How to approximate the rate of growth of an integer sequence?

  • Thread starter japplepie
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Main Question or Discussion Point

Assume that I have absolutely no clue to what is the formula used to generate a sequence.

How do I know what kind of formula that is? (Exponential / Linear / Polynomial / etc)

Also assume that there is only 1 formula that generates the sequence.

I have read somewhere before that:

f'(x) ~ f(x+1)-f(x) as x -> infinity; is this true?
 

Answers and Replies

  • #2
BiGyElLoWhAt
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change in y over change in x (which is 1, because it takes integer arguments) is the slope, sooo...
 
  • #3
BiGyElLoWhAt
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Actually, I neglected that as x goes to infinity part. I'm not so sure about that. Seems sketchy. That will give you the approximate derivative at some value x.
 
  • #4
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Actually, I neglected that as x goes to infinity part. I'm not so sure about that. Seems sketchy. That will give you the approximate derivative at some value x.
does this approximate derivative approach the actual derivative (as x grows to inf) ?
 
  • #5
BiGyElLoWhAt
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Hmm... I'm trying to think about it, and analytically, it seems to work, at least for polynomial expressions.
 
  • #6
BiGyElLoWhAt
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But, if you had a sequence f such that ##f:=cos(n\pi)## this would not work for retrieving the derivative of a continuous function.
 
  • #7
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I just checked in wolfram, it also does not work for f(x)=x^x :c
 
  • #8
BiGyElLoWhAt
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Yea, I don't know enough about derivatives of piecewise functions, because that's what a sequence is, to be able to solve something so generally. Sometimes it works, sometimes it doesn't.
 
  • #9
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Yea, I don't know enough about derivatives of piecewise functions, because that's what a sequence is, to be able to solve something so generally. Sometimes it works, sometimes it doesn't.
But could the fact that I can create an infinitely more terms make it more precise?

Btw, this is the one of the sequences that I'm currently working on.. Just by inspecting it, I could tell that its close to 4^x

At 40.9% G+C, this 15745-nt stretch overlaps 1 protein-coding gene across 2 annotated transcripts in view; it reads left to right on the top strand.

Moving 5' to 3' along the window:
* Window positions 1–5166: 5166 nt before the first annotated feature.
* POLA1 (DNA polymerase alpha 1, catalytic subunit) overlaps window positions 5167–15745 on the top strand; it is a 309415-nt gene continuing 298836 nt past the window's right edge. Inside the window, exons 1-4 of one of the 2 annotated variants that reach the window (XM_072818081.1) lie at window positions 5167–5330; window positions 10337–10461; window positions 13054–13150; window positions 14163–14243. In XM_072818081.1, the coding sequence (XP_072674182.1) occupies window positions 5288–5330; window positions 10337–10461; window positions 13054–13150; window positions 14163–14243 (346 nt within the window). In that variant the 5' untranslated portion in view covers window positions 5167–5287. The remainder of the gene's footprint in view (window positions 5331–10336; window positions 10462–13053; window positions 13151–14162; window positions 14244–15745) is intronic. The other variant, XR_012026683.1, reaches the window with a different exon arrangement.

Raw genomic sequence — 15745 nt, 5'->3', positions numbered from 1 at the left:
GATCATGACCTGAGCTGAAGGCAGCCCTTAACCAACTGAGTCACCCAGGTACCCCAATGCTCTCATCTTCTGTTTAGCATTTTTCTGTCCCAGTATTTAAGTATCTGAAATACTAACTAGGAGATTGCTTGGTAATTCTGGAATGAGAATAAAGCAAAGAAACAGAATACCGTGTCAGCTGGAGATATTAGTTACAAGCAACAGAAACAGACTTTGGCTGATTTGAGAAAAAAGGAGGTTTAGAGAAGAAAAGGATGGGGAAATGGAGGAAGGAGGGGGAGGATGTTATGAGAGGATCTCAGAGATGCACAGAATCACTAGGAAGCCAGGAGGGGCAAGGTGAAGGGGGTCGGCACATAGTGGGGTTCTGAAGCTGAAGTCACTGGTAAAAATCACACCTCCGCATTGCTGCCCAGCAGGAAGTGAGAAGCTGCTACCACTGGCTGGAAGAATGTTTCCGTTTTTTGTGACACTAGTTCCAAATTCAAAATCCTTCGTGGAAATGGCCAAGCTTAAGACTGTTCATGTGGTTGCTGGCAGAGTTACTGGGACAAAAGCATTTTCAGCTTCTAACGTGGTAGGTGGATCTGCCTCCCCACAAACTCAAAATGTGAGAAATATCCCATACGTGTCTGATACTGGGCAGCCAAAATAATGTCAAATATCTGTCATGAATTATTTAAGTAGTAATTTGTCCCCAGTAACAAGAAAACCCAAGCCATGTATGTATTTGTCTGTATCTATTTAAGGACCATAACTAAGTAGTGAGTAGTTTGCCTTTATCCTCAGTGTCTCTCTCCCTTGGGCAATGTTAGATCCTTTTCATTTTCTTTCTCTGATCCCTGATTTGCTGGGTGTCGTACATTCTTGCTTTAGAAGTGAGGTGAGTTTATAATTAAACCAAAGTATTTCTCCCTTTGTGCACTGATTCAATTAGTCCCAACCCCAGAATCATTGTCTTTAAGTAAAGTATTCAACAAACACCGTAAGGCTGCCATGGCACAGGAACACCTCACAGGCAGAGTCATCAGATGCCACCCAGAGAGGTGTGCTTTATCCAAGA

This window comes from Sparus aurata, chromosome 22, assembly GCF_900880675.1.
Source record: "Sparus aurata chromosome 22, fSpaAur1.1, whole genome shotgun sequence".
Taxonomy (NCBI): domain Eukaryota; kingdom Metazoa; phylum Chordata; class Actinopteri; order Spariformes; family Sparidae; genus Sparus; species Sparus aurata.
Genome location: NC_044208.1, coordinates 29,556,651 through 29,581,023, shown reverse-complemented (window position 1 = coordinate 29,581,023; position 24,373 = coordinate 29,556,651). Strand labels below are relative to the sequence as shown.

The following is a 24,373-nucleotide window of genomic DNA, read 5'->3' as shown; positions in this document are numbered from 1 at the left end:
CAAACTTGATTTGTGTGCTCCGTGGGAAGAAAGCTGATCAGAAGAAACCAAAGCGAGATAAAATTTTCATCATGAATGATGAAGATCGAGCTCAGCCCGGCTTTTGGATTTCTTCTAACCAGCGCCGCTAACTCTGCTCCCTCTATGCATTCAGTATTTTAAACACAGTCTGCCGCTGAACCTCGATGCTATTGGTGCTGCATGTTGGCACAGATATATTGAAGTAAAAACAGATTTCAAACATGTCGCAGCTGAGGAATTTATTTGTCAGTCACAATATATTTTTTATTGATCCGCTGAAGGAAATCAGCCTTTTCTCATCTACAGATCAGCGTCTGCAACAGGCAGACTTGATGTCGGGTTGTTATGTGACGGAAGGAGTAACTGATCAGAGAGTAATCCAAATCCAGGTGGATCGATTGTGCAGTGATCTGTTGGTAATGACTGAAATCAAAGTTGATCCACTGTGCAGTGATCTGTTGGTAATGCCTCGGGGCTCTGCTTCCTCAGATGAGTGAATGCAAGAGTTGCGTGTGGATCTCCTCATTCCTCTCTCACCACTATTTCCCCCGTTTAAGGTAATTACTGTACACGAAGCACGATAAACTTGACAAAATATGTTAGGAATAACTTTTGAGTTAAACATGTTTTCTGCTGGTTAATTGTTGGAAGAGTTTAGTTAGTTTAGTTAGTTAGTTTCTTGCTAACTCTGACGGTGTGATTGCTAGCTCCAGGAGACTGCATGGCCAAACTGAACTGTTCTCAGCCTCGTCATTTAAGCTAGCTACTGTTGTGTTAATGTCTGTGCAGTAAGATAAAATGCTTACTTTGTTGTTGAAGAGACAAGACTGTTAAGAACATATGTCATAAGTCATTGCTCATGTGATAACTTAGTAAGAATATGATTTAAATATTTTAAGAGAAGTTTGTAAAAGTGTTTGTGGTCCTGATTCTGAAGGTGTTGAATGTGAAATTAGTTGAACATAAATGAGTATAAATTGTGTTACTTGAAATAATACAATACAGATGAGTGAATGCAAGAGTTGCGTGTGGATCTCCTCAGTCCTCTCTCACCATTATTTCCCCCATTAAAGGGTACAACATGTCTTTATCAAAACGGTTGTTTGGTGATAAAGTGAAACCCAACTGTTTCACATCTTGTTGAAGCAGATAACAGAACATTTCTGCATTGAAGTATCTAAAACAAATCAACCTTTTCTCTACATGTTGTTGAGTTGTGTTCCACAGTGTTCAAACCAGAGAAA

1
30
185
886
3855
16064
65569
264930
1065059
4270948
17105253
68463974
273941863
1095939432
4384101737
17537095018
 
  • #10
BiGyElLoWhAt
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I guess you could check that by doing 4^11-4^10 and checking it with d(4^x)/dx at x=10 then doing the same with 4^12-4^11 and checking it with d(4^x)/dx at x=11
 
  • #11
BiGyElLoWhAt
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The thing of it is, even if it did converge to at infinity, that definition would presumably be less than useful at values of x less than infinity. I'm not trying to contradict what you guys are doing in class, I'm just throwing out my honest opinion. Perhaps this is a good point for someone else to chime in here.
 
  • #12
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The thing of it is, even if it did converge to at infinity, that definition would presumably be less than useful at values of x less than infinity. I'm not trying to contradict what you guys are doing in class, I'm just throwing out my honest opinion. Perhaps this is a good point for someone else to chime in here.[/QUOTE}
It's ok, I'm not looking for the 100% precise function that makes these sequences, I just want to have an approximate rate of growth and it is asymptotic to this approximation as x -> infnity.
 
  • #13
BiGyElLoWhAt
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True, it does seem to approach f'(x) as x approaches infinity, for x's close to infinity.
 

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